And of course, as a writer for mainstream media who is testing the waters with strict vegetarianism for a few weeks, it makes sense that she would assert that for her, the experiment wasn't a political statement. Of course it wasn't. It was fodder for an article -- a temporary playing around with some variation on a trendy idea to sell copy. For me, as an abolitionist vegan, actually being vegan and educating others about going vegan are very much both personal and political statements. How could they not be?
Brougham wraps up her article with more comments about exactly how she's feeling better one month in, losing weight and sleeping better. She also makes it clear that whether or not she continues to not eat animals and their products (and to call it "veganism") is completely up in the air and that the outcome is really of no concern to her.
On Oct. 1, I’ll be at a dinner fork in the road. Maybe I’ll go back to my old ways; maybe I’ll eat meat and dairy on occasion; or maybe I’ll stay the vegan course.Her disassociation with what's involved in continuing to consume animal products and her ambivalence about whether or not to consume them is made most clear, however, when she asserts
I’ll never judge my dinner companion for ordering the steak while I enjoy pasta with vegetables. After all, it’s just food.As long as anyone continues to hold the belief that pieces of a sentient being are "just food", it's a given that they haven't wrapped their heads around speciesism and haven't weighed what's involved in bringing that piece of an animal to their plate. It's unsurprising, then, that Brougham could be so lackadaisical about whether or not to resume consuming animal products after her experiment. But her experience really just reflects the dozens of other so-called vegan cleanses and challenges so many celebrities, foodies and ordinary old newspaper writers have been droning on about over the past few years. More often than not, the question of animal rights gets tossed to the wayside and (as I mentioned at the beginning of this post) the focus is on health, environmentalism or weight loss. The issue of speciesism--that very state of mind which props up and facilitates the continued exploitation of non-human animals by the general public--is never addressed.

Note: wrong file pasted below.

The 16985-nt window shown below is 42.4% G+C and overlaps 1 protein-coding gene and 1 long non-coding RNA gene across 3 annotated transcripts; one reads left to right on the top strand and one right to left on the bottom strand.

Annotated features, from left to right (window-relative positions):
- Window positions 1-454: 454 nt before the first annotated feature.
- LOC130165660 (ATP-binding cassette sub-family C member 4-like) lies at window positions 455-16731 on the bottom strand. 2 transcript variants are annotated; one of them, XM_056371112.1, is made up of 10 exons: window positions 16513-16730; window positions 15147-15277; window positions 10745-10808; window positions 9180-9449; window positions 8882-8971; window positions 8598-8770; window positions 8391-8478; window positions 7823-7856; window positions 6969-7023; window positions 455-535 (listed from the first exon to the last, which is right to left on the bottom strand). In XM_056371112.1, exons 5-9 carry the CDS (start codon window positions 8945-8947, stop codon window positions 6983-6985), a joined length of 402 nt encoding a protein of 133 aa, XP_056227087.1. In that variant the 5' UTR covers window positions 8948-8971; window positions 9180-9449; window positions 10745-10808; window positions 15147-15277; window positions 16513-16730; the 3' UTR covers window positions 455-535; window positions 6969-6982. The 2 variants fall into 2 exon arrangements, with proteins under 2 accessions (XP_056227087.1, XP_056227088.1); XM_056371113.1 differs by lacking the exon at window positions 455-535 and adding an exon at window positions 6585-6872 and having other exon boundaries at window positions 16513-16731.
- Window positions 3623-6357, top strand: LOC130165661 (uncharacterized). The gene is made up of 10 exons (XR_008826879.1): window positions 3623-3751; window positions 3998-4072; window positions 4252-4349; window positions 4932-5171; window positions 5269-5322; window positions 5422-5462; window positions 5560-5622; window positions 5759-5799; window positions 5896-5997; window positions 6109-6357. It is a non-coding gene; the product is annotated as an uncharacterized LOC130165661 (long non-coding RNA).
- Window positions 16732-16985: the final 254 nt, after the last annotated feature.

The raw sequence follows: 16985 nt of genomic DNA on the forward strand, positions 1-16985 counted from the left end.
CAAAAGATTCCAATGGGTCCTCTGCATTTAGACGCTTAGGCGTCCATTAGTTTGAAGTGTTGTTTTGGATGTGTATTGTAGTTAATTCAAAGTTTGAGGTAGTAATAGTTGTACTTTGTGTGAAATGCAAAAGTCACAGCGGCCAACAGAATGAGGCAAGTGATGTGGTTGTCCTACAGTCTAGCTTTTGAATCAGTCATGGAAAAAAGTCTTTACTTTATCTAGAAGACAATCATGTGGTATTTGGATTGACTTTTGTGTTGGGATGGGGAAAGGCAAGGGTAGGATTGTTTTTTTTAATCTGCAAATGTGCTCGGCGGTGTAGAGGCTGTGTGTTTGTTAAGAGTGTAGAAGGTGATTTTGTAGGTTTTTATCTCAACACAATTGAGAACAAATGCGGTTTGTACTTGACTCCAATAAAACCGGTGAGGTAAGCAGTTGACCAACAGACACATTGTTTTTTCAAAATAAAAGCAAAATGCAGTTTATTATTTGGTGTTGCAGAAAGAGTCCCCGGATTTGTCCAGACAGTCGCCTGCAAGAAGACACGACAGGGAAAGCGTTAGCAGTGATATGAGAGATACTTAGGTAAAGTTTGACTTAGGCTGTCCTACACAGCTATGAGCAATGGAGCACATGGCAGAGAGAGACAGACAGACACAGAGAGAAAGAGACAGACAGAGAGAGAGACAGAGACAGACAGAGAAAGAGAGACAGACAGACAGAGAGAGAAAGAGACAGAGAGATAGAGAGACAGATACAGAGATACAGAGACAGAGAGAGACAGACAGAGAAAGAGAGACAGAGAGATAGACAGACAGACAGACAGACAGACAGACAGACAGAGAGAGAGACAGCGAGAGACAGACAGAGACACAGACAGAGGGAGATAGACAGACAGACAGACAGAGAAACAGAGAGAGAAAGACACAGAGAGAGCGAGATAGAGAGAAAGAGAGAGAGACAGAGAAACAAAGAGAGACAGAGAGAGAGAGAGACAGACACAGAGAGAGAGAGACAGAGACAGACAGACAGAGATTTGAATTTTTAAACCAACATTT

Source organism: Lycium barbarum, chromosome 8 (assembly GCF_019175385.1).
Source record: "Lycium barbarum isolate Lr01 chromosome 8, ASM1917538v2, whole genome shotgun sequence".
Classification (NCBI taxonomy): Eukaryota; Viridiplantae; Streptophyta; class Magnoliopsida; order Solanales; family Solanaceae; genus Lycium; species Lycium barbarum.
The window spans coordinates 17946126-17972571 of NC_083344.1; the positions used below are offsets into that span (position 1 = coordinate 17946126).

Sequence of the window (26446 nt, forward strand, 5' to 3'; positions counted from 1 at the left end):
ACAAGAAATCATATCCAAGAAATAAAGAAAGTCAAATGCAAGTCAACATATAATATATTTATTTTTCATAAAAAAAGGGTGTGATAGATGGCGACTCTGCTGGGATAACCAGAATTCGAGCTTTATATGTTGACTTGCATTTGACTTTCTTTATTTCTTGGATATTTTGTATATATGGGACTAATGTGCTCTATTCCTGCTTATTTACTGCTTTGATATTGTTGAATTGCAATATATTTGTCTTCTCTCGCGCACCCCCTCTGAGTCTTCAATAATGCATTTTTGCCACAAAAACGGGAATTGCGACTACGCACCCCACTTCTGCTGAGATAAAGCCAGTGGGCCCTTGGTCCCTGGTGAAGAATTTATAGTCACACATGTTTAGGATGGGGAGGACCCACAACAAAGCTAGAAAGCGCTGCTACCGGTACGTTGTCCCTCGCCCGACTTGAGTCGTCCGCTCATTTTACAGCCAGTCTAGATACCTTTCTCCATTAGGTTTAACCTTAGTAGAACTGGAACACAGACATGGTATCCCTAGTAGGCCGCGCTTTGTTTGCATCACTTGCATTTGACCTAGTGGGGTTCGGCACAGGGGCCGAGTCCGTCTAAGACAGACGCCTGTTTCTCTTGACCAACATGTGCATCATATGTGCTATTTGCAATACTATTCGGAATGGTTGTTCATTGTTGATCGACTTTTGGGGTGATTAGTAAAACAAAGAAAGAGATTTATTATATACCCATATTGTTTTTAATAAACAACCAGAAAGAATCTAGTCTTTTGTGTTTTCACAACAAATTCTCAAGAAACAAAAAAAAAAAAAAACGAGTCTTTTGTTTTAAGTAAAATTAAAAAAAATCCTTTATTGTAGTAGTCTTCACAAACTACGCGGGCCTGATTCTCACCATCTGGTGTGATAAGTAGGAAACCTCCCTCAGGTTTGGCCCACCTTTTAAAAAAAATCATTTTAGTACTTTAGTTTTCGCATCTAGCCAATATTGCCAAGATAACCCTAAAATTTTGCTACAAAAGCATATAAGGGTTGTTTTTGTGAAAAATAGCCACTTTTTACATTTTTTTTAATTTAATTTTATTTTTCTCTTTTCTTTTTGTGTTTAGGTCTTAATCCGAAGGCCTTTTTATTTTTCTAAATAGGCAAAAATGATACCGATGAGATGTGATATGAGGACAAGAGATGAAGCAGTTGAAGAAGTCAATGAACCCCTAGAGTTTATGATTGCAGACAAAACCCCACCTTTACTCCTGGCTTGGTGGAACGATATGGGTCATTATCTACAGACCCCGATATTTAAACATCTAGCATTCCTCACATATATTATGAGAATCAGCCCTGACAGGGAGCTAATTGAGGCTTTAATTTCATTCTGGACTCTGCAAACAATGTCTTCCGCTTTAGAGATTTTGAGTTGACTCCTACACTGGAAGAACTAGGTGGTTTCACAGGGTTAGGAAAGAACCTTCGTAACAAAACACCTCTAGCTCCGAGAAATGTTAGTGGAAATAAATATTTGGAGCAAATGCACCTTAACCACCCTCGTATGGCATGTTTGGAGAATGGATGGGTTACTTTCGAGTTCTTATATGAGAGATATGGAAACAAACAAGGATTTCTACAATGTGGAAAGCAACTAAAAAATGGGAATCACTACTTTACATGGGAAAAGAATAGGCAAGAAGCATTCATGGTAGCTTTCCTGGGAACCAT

Sometimes mention is made of the treatment of animals, although more often than not when this is done, references are inserted to various purportedly ethical degrees of animal consumption. Readers are reassured that with "happy" eggs, they can have their non-vegan cake and eat it too, and that opting to do so is somehow a good and meaningful step for readers to take without having to engage in the oh so extremist and absolutist refusal to simply reject animal consumption altogether. This is generally why I have a hard time championing these half-hearted forays by non-vegans into murky territory they mislabel "veganism". This is why when fellow-vegans insist to me that getting "the word" out there at any cost is important and that mentions in mainstream media should be celebrated that I'm left wondering whether or not some of my fellow-vegans really realize what's really at stake when clear and consistent messages about the ethics of using animals as things fall short or when this supposed "word" is delivered by unclear and inconsistent messengers.
Let's be clear and consistent messengers about veganism and about what it really is we owe non-human animals. If we won't, who will?